Another important factor to consider is if the agency you want to go through is a Christian or secular one. Is there a difference? Yes, there is. If you choose to go through a Christian agency, everyone working there will be of that faith. In addition to that, they will also be willing to pray for you and offer counseling from a Christian perspective. Unfortunately, many Christian agencies only accept heterosexual couples to adopt. If that bothers you, then you may want to go through a secular agency that is more inclusive. 

How Can I Find People Who Want to Adopt My Baby?

     After you’ve chosen an adoption agency, you will be assigned a caseworker that will help you with the next step: picking a forever family. Of course, that may not be an easy task. It’s okay to take your time making this decision. Your caseworker will be a huge asset for you to help find the right family for your baby. Most agencies will have parent profiles on their websites that you can look at. Some profiles have pictures, videos, in-depth information, and even an open letter to the birth family. You can even narrow down your options by looking at certain ethnicities, where the family resides in the country, how many children they have, and even what faith they practice.

     The next step is to interview these potential adoptive families. Even if you have more than one family on your radar, this is a great way to really see which family will be the right fit for your baby. You can meet them in a restaurant, at a coffee shop, or even their home. These parents know that you are wanting to get to know them better and to be completely transparent with you. Here are some examples of questions:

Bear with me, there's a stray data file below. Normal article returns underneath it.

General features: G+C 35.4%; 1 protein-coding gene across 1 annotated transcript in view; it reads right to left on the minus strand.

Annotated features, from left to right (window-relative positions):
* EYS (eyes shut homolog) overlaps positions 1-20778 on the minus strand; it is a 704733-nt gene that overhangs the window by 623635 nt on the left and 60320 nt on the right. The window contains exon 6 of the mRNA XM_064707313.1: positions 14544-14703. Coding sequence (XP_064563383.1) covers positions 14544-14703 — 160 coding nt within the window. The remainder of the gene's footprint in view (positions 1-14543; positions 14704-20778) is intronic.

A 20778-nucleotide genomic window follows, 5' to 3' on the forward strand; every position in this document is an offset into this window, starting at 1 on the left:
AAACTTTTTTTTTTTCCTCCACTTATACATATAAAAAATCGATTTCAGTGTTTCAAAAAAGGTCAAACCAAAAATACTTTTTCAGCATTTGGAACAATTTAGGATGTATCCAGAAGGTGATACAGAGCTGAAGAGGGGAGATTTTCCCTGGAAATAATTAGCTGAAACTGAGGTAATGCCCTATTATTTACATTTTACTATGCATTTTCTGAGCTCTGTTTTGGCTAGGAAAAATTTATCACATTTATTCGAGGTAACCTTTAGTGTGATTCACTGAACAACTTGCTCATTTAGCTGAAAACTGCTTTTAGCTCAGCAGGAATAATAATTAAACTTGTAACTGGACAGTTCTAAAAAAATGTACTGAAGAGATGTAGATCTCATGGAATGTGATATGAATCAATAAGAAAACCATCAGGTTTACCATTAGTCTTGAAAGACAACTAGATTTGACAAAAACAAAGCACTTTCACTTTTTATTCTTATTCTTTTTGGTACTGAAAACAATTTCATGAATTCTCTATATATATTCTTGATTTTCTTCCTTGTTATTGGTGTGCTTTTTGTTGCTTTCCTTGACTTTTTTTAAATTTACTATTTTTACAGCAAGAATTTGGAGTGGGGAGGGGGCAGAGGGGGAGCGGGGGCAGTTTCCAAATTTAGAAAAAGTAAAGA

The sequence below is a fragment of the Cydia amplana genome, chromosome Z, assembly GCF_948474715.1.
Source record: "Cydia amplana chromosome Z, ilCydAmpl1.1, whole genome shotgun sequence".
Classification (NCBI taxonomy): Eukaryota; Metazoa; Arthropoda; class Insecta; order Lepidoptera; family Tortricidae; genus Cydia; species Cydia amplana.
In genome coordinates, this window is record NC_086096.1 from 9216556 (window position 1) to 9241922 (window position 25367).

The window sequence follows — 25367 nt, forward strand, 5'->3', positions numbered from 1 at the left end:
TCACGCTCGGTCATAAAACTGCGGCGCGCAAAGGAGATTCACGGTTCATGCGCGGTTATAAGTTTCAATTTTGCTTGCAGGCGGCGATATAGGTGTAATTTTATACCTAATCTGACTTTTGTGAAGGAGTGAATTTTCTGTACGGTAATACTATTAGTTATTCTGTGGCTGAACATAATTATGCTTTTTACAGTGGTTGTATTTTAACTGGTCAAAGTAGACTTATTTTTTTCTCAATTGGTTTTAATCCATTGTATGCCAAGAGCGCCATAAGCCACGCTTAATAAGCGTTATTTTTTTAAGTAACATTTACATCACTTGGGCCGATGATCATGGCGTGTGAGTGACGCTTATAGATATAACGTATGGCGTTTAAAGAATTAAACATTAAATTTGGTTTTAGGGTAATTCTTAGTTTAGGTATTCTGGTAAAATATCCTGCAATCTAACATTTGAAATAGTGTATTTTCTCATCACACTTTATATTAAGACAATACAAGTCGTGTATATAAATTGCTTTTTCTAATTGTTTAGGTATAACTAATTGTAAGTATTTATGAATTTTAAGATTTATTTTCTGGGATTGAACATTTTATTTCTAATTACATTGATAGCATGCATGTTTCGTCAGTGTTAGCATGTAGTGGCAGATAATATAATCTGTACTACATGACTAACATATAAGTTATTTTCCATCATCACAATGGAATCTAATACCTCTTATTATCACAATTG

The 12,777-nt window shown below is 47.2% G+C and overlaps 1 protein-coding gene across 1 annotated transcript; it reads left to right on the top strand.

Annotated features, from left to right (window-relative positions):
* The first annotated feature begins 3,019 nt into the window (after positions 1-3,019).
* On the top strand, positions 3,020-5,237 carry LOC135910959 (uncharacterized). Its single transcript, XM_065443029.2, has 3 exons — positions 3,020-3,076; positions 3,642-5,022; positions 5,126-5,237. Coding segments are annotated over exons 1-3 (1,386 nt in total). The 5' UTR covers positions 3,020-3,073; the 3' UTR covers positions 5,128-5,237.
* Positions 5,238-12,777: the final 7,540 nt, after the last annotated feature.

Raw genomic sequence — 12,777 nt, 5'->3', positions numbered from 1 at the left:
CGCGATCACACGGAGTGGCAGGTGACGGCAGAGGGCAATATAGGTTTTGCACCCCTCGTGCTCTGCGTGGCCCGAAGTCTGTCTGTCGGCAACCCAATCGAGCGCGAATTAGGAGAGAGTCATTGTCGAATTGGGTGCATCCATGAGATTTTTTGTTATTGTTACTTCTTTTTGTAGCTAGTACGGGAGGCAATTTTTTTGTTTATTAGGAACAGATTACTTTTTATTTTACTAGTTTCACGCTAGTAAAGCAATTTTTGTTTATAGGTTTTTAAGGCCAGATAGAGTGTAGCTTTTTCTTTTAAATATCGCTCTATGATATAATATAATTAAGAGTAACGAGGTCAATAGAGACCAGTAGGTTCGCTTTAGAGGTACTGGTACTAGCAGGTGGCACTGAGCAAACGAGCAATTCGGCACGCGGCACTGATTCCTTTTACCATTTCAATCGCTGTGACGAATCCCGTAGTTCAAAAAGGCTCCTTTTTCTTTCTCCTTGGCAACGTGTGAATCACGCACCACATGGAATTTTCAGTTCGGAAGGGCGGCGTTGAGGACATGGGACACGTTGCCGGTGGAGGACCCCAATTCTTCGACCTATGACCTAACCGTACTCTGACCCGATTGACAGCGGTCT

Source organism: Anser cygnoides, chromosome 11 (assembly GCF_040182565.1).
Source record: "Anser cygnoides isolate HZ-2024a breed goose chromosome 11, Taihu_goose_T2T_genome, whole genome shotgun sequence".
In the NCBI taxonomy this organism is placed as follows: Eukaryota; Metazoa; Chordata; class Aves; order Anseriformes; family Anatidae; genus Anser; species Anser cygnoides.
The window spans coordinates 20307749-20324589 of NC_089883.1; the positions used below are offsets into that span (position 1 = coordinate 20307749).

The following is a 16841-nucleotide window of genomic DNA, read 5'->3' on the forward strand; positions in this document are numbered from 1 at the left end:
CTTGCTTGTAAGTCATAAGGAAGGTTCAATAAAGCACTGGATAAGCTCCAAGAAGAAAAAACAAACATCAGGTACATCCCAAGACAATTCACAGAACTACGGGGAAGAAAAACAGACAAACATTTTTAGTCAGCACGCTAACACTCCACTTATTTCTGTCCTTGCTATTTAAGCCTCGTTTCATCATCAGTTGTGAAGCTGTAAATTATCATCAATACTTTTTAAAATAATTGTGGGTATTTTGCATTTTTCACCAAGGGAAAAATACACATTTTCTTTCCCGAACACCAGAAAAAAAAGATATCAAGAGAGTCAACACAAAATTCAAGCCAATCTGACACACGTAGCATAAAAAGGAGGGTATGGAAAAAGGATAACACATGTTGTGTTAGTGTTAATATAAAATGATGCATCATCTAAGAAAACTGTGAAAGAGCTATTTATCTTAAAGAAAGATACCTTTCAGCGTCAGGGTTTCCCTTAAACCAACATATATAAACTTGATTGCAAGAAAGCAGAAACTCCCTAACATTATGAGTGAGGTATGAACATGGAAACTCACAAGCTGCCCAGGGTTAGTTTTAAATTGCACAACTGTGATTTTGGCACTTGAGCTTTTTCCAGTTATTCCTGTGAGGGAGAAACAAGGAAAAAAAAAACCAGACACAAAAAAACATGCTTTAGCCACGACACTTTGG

• “Why are you choosing to adopt?”
  • “When and how do you intend to explain adoption to a child?”
  • “What religion do you practice?”
  • “What are your political views?”
  • “What is your neighborhood like?”
  • “What would you say is your parenting style?”
  • “What kind of discipline do you plan on using?”
  • “How often will we connect and contact one another?
  • “Are visits possible? How often?”

What Kind of Relationship Do I Want With My Baby After the Adoption is Over?  

     You may have seen the term “open adoption” thrown around in this article and are not exactly sure as to what that entails. An open adoption is when the birth family, the adoptive family, and the adoptee (also known as the family triad) have open communication and the records are easily accessible to anyone in the triad. Every triad is special and unique, so there’s no formula to navigate how much communication can be made. Some triads are very close and talk all the time, whereas some triads are mostly just based on how comfortable the birth family is with communicating. You can talk to the adoptive family and adoptee in any way possible, such as visitations, phone calls, emails, letters, and so much more. This is a great option if you still want to be a part of your baby’s life even after you terminate your rights.